The Colorado Avalanche couldn’t find their stride in the first period, skating with more caution than confidence.
After intermission, they flipped a switch to swagger mode. They played more like the version that earned a Stanley Cup title last season.
Devon Toews scored with 7:01 remaining to complete Colorado’s rally from two goals down as the Avalanche beat the Seattle Kraken 3-2 on Thursday night to even their first-round series at a game apiece.
Trailing 2-0 in the second period, Artturi Lehkonen and Valeri Nichushkin scored 48 seconds apart to tie the game. It set the stage for Toews, who knocked in a rebound for the Avalanche. It was Toews’ first career winning goal in the Stanley Cup playoffs.
“When we’re playing like that, I don’t know many teams that can beat us,” defenceman Avalanche Bowen Byram said.
Justin Schultz and Brandon Tanev scored for a Kraken team that again got off to a flying start after winning 3-1 in Game 1.
“We have to manage the game a little bit better, knowing what to do and slow the game down a little bit and go back to our roots, what works for us,” Seattle forward Yanni Gourde explained. “When we do that, we’re a pretty successful group. We don’t have to chase the game. We don’t have to change the way we play. We just go back to what we do and we should be OK.”
Alexandar Georgiev was tested all night and finished with 27 saves. One of his top stops was in the closing seconds of the second period with Seattle on a 3-on-1 break. A pass was sent over to Jordan Eberle, but a sprawled-out Georgiev prevented the score with his extended right leg.
“He was exceptional the whole night,” Avalanche coach Jared Bednar said of his goaltender.
Game 3 of the best-of-seven series is Saturday in Seattle, where the building will be rocking for the Kraken’s inaugural home post-season game.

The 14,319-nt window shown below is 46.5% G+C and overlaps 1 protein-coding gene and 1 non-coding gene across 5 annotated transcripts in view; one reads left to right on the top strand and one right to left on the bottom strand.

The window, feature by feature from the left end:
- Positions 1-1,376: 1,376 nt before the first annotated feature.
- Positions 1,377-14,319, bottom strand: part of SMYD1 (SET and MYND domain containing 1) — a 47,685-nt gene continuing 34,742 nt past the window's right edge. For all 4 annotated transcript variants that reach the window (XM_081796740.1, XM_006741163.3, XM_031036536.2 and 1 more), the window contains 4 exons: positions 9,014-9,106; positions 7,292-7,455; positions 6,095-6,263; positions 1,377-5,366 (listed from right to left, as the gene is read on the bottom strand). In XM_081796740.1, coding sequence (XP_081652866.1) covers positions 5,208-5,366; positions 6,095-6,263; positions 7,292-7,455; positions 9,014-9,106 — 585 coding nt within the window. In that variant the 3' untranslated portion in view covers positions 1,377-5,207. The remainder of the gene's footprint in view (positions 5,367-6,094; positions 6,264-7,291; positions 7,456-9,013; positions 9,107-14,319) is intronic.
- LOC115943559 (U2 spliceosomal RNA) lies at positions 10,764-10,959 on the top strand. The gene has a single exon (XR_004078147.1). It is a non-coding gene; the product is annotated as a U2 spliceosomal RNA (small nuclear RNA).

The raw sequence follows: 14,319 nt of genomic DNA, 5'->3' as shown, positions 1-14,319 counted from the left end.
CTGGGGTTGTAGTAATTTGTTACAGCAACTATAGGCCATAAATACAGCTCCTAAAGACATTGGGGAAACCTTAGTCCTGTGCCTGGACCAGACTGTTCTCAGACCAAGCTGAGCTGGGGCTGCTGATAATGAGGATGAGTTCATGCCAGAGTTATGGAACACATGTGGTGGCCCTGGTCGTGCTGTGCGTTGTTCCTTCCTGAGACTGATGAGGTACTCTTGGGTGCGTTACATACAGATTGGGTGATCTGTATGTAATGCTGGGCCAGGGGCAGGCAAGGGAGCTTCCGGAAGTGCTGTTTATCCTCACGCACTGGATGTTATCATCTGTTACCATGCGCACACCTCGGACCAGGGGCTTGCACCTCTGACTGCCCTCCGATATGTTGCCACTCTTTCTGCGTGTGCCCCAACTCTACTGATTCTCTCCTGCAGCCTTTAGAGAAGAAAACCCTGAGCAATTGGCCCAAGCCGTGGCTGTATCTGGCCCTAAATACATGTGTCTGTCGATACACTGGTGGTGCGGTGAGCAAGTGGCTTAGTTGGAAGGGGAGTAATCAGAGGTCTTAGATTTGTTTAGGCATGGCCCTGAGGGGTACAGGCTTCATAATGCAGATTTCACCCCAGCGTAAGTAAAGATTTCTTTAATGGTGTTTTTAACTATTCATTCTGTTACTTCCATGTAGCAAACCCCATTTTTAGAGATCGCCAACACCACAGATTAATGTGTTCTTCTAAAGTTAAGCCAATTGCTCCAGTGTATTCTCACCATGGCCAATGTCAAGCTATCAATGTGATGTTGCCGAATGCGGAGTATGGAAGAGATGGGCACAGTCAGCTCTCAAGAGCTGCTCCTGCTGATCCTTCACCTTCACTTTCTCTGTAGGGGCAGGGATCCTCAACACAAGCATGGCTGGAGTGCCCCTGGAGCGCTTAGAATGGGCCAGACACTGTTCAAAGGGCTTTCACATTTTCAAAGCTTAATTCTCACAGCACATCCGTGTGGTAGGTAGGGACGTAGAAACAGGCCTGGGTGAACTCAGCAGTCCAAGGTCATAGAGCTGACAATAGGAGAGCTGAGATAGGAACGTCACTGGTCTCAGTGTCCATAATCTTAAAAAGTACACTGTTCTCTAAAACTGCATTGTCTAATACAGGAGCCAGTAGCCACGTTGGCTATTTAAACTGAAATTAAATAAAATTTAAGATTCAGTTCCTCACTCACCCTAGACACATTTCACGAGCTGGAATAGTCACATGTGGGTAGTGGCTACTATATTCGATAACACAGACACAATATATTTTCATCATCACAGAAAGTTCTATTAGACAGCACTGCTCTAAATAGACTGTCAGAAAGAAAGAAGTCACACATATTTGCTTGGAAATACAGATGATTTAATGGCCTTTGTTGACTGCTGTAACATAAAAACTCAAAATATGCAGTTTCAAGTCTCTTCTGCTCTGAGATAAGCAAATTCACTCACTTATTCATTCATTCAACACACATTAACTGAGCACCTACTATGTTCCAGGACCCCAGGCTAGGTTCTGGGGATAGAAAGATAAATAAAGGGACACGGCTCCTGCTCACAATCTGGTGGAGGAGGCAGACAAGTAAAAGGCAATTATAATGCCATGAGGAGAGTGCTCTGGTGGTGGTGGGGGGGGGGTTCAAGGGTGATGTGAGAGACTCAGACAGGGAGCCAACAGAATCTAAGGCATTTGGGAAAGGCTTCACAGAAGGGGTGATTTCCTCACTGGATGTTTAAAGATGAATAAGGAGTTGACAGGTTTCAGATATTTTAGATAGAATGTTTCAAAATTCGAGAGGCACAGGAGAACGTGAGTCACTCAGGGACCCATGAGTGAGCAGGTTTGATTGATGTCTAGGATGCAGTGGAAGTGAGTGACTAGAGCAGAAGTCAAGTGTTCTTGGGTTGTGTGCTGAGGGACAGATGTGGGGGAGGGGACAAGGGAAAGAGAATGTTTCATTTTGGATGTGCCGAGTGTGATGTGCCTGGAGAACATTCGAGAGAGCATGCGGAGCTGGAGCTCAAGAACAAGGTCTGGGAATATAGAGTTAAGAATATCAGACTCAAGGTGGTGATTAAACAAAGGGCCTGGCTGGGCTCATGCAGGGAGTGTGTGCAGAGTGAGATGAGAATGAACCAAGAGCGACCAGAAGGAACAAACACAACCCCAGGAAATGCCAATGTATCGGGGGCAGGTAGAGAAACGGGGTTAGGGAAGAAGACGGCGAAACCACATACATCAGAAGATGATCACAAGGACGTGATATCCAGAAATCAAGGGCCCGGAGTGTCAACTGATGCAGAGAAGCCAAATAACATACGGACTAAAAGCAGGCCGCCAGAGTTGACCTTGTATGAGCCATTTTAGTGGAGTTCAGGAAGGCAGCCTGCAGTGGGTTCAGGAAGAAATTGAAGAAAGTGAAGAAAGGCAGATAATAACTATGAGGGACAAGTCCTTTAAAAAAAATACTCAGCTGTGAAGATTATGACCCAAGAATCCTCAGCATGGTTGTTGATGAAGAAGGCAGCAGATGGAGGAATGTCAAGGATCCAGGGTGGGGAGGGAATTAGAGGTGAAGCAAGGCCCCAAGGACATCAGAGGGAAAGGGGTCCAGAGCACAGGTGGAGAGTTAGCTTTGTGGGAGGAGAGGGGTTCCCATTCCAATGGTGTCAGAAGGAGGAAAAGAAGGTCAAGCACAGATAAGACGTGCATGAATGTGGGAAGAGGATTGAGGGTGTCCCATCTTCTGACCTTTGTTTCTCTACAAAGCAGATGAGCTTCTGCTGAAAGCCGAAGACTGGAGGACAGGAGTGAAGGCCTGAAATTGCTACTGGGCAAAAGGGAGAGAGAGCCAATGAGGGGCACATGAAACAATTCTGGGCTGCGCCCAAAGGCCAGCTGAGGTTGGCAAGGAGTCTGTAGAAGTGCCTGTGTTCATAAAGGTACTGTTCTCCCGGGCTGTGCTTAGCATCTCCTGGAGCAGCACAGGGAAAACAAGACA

“Going to be awesome,” Gourde said. “Super excited.”
Philipp Grubauer stopped 38 shots against his former team. He spent three seasons in Colorado before signing with Seattle prior to the 2021-22 season.
The Avalanche vowed to play with more intensity and more resolve in Game 2. But it was the Kraken who controlled the early tempo. Seattle’s defence found a way to contain Nathan MacKinnon and his speedy cast – until the second period.
That’s when Colorado hit its stride. Lehkonen and Nichushkin re-energized the capacity crowd by scoring 48 seconds apart. Last season, Lehkonen played a role in a two-goal spurt over a 15-second span when he and Josh Manson scored in Game 2 of the Western Conference Finals.
“We were pressing a little bit and once we got that first one, we took a deep breath, got the second one quickly and after that just kept rolling,” Avalanche forward Evan Rodrigues said. “We fed off the crowd and started to play a lot more simple.”
For the second straight game, the Kraken scored early. This time, it was the result of a 2-on-1 break where Schultz sent the puck through the pads of Georgiev. The Kraken were 32-7-3 in the regular season when scoring first.
Tanev added a short-handed goal to make it 2-0 and then blew a kiss to the crowd.
Any particular reason why?
“No,” Tanev said.
As for losing the two-goal lead, Tanev said it’s about managing those momentum shifts.
“They’ve got some really good players on their team and when you give time and space and opportunities for them to get up the ice, they’re going to capitalize,” Tanev said.
The injuries continue to pile up for the Avalanche with defenceman Jack Johnson and forward Andrew Cogliano sidelined for a second straight game. Midway through the third period, Lars Eller slammed into the boards and struggled to get to the bench.
Colorado used 43 different players in the regular season, the most in a season since the Avalanche moved to town before the 1995-96 season. One of the biggest absences has been captain Gabriel Landeskog, who hasn’t played all year due to a knee injury.
Around the rink
Both teams were 0 for 2 on the power play. ... Kraken forward Yanni Gourde had two assists. ... The teams combined for 90 hits.